ess and poverty. For lack of a better name, Mr. George's doctrines have been called single-tax doct. J., who for many years was associated with Mr. George: Progress and poverty, the work upon which Mr. George's fame as a writer and thinker must ever rest, was written between August, 1877, and eenth century, headed by Quesnay and Turgot, Mr. George says, on page 380 of Progress and poverty (WSan Francisco, and republished in full, with Mr. George's reply thereto, in 1893. Patrick Edward n. It may properly be said, then, that if Mr. George's book did not announce a new doctrine, he chich afterwards became obscured. Or, to use Mr. George's own words, words that have been carved upo few words may be said. In the fall of 1886 Mr. George was the candidate of the United Labor party ected), and Theodore Roosevelt, Republican. Mr. George received 68,000 votes. Dr. Edward McGlynn (ndard, a weekly newspaper then published by Henry George, files of which have been deposited in the [2 more...]
Harper's Encyclopedia of United States History (ed. Benson Lossing), Socialism, (search)
ormation of a new international association on anarchistic principles under leadership of Michael Bakounine, and removal of seat of general council of the old association, which soon after ceased to exist, to New York. Congress heldSept. 2-7, 1872 Union of social politics formed by German professorial socialists at EisenachOct., 1872 Universal socialistic congress opens at GhentSept. 9, 1877 Workingmen's party in the United States reorganized as The socialistic labor party Jan., 1878 Henry George publishes his work entitled Progress and poverty 1879 Social Democratic federation organized in England, favoring Co-operative communism, international republicanism, and atheistic humanism 1881 Leading principles of state socialism of Bismarck announced in an imperial message to the German ReichstagNov., 1881 Great mass-meeting held in Cooper Union, New York City, to honor the memory of Karl Marx (died March 14, 1883)March 19, 1883 William Morris, poet, author of the Earthly paradise
6 Internal-revenue taxes reduced by acts of July 14, 1870, and June 6......1872 All special taxes imposed by law accruing after April 30, 1873, including taxes on stills, to be paid by stamps denoting the amount of tax, by act......Dec. 24, 1872 Internal-revenue tax on tobacco, snuff, and cigars increased, and former tax of 70 cents per gallon on distilled spirits raised to 90 cents, by act......March 3, 1875 Internal-revenue tax on tobacco reduced by act......March 1, 1879 Henry George's Progress and poverty, advocating the Single-tax theory, published......1879 Act passed reducing internal-revenue taxes, and repealing tax on banks, checks, etc., matches, and medicinal preparations......March 3, 1883 Special tax laid on manufacturers and dealers in oleomargarine, and a stamp tax of 2 cents per lb. laid on the manufactured article......Aug. 2, 1886 Special internal-revenue tax on dealers in tobacco repealed, and tax on tobacco and snuff reduced by act......Oct.
Harper's Encyclopedia of United States History (ed. Benson Lossing), Kansas, (search)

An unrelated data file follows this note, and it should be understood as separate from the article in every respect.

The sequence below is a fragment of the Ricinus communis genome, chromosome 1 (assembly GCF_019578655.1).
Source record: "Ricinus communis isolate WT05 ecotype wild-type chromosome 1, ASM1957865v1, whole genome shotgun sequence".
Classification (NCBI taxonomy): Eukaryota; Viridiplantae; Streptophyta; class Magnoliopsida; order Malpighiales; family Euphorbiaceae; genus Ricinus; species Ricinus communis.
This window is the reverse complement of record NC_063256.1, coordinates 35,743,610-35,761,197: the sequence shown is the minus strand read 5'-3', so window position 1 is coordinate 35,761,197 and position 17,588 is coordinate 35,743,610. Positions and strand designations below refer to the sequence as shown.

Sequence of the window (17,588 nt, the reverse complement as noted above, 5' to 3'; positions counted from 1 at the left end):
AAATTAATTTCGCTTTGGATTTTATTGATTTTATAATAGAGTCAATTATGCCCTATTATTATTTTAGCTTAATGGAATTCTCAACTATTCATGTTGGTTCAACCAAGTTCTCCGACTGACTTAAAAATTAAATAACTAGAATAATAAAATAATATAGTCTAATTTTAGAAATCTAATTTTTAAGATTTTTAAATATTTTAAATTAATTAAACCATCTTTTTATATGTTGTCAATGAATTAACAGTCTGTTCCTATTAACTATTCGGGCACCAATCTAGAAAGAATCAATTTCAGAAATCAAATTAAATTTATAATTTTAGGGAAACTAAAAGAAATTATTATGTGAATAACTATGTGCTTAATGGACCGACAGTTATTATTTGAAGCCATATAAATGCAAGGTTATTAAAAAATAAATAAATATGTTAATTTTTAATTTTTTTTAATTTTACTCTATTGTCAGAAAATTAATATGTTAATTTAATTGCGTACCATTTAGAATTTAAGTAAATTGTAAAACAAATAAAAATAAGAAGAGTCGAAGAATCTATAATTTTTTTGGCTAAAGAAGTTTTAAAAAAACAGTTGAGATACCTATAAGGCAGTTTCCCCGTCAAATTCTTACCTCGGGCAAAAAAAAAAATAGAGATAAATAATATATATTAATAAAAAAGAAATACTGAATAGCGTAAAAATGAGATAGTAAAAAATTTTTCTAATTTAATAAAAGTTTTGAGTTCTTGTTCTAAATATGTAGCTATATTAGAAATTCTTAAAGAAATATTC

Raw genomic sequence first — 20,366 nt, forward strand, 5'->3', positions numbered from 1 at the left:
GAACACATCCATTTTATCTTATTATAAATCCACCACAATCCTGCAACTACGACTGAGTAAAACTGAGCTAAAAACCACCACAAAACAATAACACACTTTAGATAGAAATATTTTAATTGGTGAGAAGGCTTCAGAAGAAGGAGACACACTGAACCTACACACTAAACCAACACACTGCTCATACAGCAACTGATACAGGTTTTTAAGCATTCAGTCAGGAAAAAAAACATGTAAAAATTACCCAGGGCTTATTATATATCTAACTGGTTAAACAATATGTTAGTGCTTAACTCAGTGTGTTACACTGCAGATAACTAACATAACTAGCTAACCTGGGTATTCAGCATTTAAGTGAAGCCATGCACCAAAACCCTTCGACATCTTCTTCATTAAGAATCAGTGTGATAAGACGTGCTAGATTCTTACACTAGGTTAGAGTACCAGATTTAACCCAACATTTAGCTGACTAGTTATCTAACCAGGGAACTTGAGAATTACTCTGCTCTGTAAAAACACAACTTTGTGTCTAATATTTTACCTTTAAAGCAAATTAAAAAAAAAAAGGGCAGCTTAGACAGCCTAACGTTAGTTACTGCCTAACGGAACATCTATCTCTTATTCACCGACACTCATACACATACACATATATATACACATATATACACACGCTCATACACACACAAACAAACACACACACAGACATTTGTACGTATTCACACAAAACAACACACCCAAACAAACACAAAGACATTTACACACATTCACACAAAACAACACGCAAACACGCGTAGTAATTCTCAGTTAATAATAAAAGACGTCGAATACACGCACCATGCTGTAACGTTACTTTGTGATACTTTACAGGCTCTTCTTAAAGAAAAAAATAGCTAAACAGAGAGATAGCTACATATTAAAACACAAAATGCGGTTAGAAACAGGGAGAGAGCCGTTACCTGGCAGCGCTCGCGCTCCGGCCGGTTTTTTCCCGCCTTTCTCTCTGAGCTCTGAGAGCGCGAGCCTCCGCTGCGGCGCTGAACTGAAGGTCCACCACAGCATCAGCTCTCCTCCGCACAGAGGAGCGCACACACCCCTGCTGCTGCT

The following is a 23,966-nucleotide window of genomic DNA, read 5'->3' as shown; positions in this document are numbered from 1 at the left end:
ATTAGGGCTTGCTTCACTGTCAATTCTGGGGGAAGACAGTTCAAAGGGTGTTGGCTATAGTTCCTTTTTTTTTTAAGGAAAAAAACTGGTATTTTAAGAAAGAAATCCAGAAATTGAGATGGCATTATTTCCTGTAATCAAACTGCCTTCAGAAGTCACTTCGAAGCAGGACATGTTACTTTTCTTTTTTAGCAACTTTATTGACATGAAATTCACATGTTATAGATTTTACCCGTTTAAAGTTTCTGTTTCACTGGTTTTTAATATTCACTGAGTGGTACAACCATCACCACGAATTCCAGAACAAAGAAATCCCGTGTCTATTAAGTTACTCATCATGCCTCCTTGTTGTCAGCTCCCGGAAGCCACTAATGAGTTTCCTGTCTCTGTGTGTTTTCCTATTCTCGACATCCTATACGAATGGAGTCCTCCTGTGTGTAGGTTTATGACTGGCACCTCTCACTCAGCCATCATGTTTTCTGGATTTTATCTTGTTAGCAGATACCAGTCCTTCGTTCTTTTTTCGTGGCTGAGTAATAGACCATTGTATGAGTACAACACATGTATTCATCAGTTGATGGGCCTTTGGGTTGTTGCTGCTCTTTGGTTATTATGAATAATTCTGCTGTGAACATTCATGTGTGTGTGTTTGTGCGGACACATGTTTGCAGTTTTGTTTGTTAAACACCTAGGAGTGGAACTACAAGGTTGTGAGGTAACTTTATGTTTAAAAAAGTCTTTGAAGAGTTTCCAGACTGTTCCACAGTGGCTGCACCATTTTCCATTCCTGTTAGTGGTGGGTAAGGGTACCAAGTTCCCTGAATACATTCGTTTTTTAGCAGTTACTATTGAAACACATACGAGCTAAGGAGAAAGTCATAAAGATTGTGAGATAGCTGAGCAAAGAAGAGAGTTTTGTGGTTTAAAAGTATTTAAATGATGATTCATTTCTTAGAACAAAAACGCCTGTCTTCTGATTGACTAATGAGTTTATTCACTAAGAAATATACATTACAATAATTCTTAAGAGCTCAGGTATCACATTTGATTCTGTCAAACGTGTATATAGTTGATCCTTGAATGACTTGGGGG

ss admits Kentucky as a State......Dec. 9, 1861 Self-styled legislative council of Kentucky assembles within the Confederate lines and elects ten delegates to the Confederate Congress at Richmond......Dec. 14, 1861 At Middle Creek, Floyd county, Col. James A. Garfield routs the Confederates under Col. Humphrey Marshall......Jan. 10, 1862 Battle of Mill Springs, Pulaski county; Maj.-Gen. George B. Crittenden and Brigadier-General Zollicoffer attack the approaching Federals under Maj.-Gen. George H. Thomas; General Zollicoffer is killed and the Confederates routed......Jan. 19-20, 1862 General Buckner evacuates Bowling Green......Feb. 14, 1862 Confederates evacuate Columbus, Feb. 27; Federals take possession......March 3, 1862 Brig.-Gen. John H. Morgan, with his Confederate cavalry or rangers (900 men), begins his first Kentucky raid in Monroe county......July 8, 1862 Prison for rebel females prepared at Newport, where they will be required to sew for the Federal so
Harper's Encyclopedia of United States History (ed. Benson Lossing), New York, (search)
...May 25, 1897 Battle monument at West Point unveiled with ceremonies......May 31, 1897 Immigrant buildings on Ellis Island burned......June 15, 1897 Charles Anderson Dana, journalist, dies near Glen Cove, aged seventy-eight years......Oct. 17, 1897 John Lorimer Worden, naval officer, born at Sing Sing, 1818, dies at Washington, D. C.......Oct. 18, 1897 Nineteen lives lost by New York Central passenger train running into the river at Garrisons, N. Y.......Oct. 24, 1897 Henry George, political economist, born at Philadelphia, 1839, dies at New York......Oct. 29, 1897 Robert Van Wyck, Democrat, elected first mayor of Greater New York......Nov. 2, 1897 Mayor signs resolution turning over the Hall of Records to the National Historical Society for a museum......Dec. 31, 1897 Trolley cars cross East River Bridge in furtherance of through transit system......Jan. 22, 1898 Great excitement in consequence of the receipt of news of the blowing — up of the battle-s